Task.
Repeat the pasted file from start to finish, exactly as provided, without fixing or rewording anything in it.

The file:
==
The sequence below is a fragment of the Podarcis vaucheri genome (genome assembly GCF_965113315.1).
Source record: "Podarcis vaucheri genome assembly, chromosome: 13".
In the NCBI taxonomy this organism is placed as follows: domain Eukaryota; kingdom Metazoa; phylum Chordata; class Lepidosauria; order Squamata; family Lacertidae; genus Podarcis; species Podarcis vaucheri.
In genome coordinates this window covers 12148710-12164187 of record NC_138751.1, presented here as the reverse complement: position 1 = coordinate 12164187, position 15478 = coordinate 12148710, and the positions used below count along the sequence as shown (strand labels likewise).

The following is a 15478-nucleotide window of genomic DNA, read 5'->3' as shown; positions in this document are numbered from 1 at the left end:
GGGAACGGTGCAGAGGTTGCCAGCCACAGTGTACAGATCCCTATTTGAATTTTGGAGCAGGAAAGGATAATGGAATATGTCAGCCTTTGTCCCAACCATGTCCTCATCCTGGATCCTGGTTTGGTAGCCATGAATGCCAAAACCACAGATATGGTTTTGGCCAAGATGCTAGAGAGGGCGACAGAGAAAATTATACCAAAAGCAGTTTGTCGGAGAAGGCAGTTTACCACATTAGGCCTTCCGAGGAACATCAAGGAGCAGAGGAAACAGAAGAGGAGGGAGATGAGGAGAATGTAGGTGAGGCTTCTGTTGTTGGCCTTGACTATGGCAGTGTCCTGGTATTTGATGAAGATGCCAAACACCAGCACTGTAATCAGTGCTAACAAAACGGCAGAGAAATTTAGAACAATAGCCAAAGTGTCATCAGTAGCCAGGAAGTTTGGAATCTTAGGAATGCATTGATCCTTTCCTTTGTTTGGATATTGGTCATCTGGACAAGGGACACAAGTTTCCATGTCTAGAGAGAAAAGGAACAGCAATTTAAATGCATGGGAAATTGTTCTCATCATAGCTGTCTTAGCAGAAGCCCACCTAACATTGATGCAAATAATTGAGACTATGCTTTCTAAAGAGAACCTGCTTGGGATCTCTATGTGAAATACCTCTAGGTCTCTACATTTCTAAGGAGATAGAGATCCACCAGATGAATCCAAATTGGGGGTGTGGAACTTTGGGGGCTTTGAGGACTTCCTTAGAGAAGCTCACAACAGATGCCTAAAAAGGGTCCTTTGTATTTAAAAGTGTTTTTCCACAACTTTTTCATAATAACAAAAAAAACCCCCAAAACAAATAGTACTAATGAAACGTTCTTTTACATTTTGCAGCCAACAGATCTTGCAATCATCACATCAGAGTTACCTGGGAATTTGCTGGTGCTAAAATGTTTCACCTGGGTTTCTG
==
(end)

The sequence below is a fragment of the Podarcis vaucheri genome (genome assembly GCF_965113315.1).
Source record: "Podarcis vaucheri genome assembly, chromosome: 13".
In the NCBI taxonomy this organism is placed as follows: domain Eukaryota; kingdom Metazoa; phylum Chordata; class Lepidosauria; order Squamata; family Lacertidae; genus Podarcis; species Podarcis vaucheri.
In genome coordinates this window covers 12148710-12164187 of record NC_138751.1, presented here as the reverse complement: position 1 = coordinate 12164187, position 15478 = coordinate 12148710, and the positions used below count along the sequence as shown (strand labels likewise).

The following is a 15478-nucleotide window of genomic DNA, read 5'->3' as shown; positions in this document are numbered from 1 at the left end:
GGGAACGGTGCAGAGGTTGCCAGCCACAGTGTACAGATCCCTATTTGAATTTTGGAGCAGGAAAGGATAATGGAATATGTCAGCCTTTGTCCCAACCATGTCCTCATCCTGGATCCTGGTTTGGTAGCCATGAATGCCAAAACCACAGATATGGTTTTGGCCAAGATGCTAGAGAGGGCGACAGAGAAAATTATACCAAAAGCAGTTTGTCGGAGAAGGCAGTTTACCACATTAGGCCTTCCGAGGAACATCAAGGAGCAGAGGAAACAGAAGAGGAGGGAGATGAGGAGAATGTAGGTGAGGCTTCTGTTGTTGGCCTTGACTATGGCAGTGTCCTGGTATTTGATGAAGATGCCAAACACCAGCACTGTAATCAGTGCTAACAAAACGGCAGAGAAATTTAGAACAATAGCCAAAGTGTCATCAGTAGCCAGGAAGTTTGGAATCTTAGGAATGCATTGATCCTTTCCTTTGTTTGGATATTGGTCATCTGGACAAGGGACACAAGTTTCCATGTCTAGAGAGAAAAGGAACAGCAATTTAAATGCATGGGAAATTGTTCTCATCATAGCTGTCTTAGCAGAAGCCCACCTAACATTGATGCAAATAATTGAGACTATGCTTTCTAAAGAGAACCTGCTTGGGATCTCTATGTGAAATACCTCTAGGTCTCTACATTTCTAAGGAGATAGAGATCCACCAGATGAATCCAAATTGGGGGTGTGGAACTTTGGGGGCTTTGAGGACTTCCTTAGAGAAGCTCACAACAGATGCCTAAAAAGGGTCCTTTGTATTTAAAAGTGTTTTTCCACAACTTTTTCATAATAACAAAAAAAACCCCCAAAACAAATAGTACTAATGAAACGTTCTTTTACATTTTGCAGCCAACAGATCTTGCAATCATCACATCAGAGTTACCTGGGAATTTGCTGGTGCTAAAATGTTTCACCTGGGTTTCTG